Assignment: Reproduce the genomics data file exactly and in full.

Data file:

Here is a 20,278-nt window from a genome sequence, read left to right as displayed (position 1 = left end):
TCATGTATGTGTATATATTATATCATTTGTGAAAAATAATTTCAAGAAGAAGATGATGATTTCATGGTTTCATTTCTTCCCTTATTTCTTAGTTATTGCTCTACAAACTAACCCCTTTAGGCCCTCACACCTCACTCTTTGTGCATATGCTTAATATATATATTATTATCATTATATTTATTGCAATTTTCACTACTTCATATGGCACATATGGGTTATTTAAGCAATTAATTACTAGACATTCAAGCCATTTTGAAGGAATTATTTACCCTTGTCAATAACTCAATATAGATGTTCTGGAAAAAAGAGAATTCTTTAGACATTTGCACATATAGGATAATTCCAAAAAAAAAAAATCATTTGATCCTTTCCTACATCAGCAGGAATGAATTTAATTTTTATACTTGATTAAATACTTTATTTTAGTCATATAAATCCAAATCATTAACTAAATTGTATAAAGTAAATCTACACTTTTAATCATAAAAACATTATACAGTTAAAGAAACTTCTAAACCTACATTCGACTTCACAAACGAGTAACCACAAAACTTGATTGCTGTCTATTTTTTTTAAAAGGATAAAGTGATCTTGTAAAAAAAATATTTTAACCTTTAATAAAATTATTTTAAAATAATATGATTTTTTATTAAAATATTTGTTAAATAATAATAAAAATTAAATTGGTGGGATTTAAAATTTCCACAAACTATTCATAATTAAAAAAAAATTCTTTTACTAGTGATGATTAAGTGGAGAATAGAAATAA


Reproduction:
Here is a 20,278-nt window from a genome sequence, read left to right as displayed (position 1 = left end):
TCATGTATGTGTATATATTATATCATTTGTGAAAAATAATTTCAAGAAGAAGATGATGATTTCATGGTTTCATTTCTTCCCTTATTTCTTAGTTATTGCTCTACAAACTAACCCCTTTAGGCCCTCACACCTCACTCTTTGTGCATATGCTTAATATATATATTATTATCATTATATTTATTGCAATTTTCACTACTTCATATGGCACATATGGGTTATTTAAGCAATTAATTACTAGACATTCAAGCCATTTTGAAGGAATTATTTACCCTTGTCAATAACTCAATATAGATGTTCTGGAAAAAAGAGAATTCTTTAGACATTTGCACATATAGGATAATTCCAAAAAAAAAAAATCATTTGATCCTTTCCTACATCAGCAGGAATGAATTTAATTTTTATACTTGATTAAATACTTTATTTTAGTCATATAAATCCAAATCATTAACTAAATTGTATAAAGTAAATCTACACTTTTAATCATAAAAACATTATACAGTTAAAGAAACTTCTAAACCTACATTCGACTTCACAAACGAGTAACCACAAAACTTGATTGCTGTCTATTTTTTTTAAAAGGATAAAGTGATCTTGTAAAAAAAATATTTTAACCTTTAATAAAATTATTTTAAAATAATATGATTTTTTATTAAAATATTTGTTAAATAATAATAAAAATTAAATTGGTGGGATTTAAAATTTCCACAAACTATTCATAATTAAAAAAAAATTCTTTTACTAGTGATGATTAAGTGGAGAATAGAAATAA